Peter Adamson has been producing the History of Philosophy podcast since late 2010. When he launched the series he was a professor of philosophy at King's College London, and he retains a professorial appointment there. But his main position is now at the LMU in Munich, where he is Professor of Late Ancient and Arabic Philosophy and runs the Munich School of Ancient Philosophy together with Christof Rapp and Oliver Primavesi. Peter's research has mostly concerned philosophy in the Islamic world and its Greek sources, and he has published and edited numerous books and written dozens of research articles in this area. For his CV and a sample of his work you can go to his page on academia.edu. His hobbies include writing podcasts, watching Buster Keaton movies, and writing more podcasts.
Jonardon Ganeri’s research interests are in consciousness, self, attention, the epistemology of inquiry, the idea of philosophy as a practice and its relationship with literary form, case-based reasoning, multiple-category ontologies, non-classical logics, realism in the theory of meaning, the history of ideas in early modern South Asia, the polycentricity of modernity, cosmopolitanism and cross-cultural hermeneutics, intellectual affinities between India, Greece and China, and early Buddhist philosophy of mind. Ganeri teaches courses in philosophy of mind, the nature of subjectivity, Buddhist philosophy, the history of Indian philosophical traditions. He also supervises PhDs on Indian philosophical texts in classical Sanskrit.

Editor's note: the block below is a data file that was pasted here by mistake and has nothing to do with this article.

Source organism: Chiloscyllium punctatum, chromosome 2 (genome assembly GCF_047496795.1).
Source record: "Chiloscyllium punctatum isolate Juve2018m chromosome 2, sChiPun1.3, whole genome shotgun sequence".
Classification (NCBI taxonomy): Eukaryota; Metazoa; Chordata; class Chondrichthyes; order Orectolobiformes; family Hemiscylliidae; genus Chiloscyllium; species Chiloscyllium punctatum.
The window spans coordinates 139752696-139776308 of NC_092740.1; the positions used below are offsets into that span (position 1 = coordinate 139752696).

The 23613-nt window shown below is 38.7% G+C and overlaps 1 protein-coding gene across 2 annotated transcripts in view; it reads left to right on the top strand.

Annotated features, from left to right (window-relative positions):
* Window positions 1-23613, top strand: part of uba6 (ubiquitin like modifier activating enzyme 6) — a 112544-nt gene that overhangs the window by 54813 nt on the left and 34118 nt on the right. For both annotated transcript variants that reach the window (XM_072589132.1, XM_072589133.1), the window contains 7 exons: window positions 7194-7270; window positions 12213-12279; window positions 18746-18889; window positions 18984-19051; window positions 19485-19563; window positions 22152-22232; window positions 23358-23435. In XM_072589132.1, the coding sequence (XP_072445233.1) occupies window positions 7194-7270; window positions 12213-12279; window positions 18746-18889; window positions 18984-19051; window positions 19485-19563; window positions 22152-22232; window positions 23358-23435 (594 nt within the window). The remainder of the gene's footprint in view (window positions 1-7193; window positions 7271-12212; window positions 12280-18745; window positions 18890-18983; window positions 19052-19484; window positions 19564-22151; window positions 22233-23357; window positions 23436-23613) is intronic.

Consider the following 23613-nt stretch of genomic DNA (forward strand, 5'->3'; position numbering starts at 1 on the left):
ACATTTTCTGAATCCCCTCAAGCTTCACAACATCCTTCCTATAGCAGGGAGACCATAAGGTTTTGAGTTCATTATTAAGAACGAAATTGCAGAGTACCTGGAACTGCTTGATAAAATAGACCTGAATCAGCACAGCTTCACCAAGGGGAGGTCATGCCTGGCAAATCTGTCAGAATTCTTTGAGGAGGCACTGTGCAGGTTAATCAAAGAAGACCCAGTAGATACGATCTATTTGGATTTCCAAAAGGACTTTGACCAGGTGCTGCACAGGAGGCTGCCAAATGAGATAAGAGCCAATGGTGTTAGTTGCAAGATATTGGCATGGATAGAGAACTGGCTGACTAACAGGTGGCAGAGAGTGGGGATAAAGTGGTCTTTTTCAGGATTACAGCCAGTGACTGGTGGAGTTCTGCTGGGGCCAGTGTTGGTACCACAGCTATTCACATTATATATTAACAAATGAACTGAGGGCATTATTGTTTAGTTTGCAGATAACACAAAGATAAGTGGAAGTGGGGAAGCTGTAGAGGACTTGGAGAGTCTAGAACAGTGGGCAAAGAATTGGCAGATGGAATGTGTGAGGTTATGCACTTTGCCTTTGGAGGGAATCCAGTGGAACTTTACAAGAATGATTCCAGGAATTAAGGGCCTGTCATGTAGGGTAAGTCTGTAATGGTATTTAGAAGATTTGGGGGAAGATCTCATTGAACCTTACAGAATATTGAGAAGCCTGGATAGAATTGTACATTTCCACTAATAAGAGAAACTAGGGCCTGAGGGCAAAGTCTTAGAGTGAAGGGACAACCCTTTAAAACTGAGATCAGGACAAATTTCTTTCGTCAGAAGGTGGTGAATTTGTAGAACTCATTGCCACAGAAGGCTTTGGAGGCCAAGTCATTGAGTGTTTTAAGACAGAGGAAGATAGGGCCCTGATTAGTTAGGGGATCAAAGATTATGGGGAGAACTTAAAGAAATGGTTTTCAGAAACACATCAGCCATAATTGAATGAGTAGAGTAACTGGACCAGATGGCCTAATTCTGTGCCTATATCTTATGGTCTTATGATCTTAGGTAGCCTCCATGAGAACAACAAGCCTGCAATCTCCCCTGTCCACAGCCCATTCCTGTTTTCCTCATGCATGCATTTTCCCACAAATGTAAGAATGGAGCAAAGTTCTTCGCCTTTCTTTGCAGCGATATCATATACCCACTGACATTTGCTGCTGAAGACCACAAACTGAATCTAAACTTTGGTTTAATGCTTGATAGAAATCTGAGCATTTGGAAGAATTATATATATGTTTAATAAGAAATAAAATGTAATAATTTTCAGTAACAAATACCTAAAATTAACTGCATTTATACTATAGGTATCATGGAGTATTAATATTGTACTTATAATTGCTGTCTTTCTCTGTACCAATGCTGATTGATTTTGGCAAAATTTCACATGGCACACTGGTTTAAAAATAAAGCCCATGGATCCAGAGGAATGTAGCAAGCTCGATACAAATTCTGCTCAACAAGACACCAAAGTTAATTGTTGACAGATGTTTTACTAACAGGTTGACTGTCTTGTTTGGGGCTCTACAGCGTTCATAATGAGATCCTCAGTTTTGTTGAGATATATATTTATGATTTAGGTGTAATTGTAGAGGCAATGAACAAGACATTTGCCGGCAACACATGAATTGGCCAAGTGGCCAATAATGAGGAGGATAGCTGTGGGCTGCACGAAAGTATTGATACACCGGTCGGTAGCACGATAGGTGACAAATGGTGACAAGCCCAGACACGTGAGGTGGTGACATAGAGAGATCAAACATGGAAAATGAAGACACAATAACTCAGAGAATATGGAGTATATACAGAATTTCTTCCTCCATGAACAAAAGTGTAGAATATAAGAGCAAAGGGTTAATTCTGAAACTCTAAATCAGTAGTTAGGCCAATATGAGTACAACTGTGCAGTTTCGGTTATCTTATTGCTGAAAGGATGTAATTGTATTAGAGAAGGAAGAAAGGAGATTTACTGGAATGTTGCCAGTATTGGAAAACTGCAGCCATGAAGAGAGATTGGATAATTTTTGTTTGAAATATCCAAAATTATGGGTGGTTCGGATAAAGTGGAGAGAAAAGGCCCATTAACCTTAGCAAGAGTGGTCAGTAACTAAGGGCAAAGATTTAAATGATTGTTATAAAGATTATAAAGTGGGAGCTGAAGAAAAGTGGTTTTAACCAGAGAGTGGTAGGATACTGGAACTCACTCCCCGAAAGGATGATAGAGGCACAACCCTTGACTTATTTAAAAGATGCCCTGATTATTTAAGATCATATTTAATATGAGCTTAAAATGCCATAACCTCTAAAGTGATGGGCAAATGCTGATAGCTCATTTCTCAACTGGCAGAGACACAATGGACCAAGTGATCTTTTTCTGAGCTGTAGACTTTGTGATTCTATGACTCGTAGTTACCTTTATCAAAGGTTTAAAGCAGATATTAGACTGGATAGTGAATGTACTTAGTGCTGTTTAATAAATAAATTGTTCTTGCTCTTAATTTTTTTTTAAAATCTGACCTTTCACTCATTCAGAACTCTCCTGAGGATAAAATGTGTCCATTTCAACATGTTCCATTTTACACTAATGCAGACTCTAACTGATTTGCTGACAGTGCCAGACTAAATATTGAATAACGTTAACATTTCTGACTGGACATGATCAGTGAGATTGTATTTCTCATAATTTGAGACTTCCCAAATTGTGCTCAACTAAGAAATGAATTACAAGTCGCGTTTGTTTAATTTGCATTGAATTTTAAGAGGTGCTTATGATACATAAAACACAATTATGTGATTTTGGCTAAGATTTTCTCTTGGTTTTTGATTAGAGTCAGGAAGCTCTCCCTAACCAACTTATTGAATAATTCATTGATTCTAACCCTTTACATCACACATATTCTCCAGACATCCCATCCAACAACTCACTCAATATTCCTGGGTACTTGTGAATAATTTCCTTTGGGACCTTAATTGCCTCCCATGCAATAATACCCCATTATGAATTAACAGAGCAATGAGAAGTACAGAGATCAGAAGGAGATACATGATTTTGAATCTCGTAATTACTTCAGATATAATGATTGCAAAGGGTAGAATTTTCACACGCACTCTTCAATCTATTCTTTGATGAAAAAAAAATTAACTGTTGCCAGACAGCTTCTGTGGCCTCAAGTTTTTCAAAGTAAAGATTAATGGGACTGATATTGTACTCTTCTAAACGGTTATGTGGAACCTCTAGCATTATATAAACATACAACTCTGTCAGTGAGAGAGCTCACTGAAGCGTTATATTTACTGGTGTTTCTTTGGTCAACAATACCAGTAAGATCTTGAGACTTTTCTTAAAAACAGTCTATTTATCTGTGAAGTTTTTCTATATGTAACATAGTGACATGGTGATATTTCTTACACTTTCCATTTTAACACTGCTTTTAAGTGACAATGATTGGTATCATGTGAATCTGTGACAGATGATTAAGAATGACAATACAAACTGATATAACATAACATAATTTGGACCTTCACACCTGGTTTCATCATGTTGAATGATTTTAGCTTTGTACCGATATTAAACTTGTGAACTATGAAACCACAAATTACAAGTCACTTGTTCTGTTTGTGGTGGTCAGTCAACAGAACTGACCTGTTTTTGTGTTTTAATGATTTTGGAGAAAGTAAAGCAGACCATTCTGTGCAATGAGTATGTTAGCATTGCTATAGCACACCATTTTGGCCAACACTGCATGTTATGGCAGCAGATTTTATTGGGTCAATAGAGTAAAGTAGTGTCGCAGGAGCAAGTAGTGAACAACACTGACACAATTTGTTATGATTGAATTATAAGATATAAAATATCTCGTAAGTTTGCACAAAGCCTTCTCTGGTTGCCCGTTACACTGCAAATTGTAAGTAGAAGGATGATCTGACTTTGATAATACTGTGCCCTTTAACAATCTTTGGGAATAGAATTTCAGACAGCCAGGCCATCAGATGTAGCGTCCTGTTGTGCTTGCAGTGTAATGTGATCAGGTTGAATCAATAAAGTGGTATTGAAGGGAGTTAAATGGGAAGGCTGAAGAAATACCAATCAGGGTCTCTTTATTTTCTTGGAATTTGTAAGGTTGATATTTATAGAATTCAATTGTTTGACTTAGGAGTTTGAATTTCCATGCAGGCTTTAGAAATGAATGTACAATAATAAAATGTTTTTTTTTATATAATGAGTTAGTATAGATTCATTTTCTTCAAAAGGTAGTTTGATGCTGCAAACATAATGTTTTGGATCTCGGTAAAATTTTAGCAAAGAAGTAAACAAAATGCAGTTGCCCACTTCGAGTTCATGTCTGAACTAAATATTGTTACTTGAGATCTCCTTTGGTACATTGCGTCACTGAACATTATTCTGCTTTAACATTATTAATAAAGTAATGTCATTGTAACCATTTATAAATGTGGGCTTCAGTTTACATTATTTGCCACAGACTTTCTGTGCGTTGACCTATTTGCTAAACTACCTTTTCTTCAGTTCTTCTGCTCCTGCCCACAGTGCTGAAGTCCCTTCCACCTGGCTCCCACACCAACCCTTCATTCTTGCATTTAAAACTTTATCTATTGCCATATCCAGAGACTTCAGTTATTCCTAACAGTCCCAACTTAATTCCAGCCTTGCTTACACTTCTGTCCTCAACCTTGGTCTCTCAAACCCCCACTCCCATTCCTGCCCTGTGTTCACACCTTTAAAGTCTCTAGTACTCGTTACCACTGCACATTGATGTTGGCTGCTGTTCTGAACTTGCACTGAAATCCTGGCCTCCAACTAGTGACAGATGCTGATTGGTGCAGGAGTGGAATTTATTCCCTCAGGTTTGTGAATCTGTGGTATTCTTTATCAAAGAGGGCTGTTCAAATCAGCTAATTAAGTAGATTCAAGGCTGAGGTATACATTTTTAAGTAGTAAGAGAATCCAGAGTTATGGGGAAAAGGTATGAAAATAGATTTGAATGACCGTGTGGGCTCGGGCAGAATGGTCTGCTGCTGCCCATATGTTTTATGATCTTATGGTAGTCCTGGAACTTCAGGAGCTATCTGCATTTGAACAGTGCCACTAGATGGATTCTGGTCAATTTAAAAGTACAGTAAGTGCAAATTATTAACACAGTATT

Chike is an associate professor in the Department of Philosophy at Dalhousie University in Halifax, Nova Scotia. He is originally from Toronto, Ontario and is of Caribbean background. His research concerns all areas of Africana philosophy and philosophy of race, with special interest in social and political philosophy and ethics. He is the editor of Listening to Ourselves: A Multilingual Anthology of African Philosophy (SUNY Press, 2013). Among his current projects is a book on the philosophy of W.E.B. Du Bois.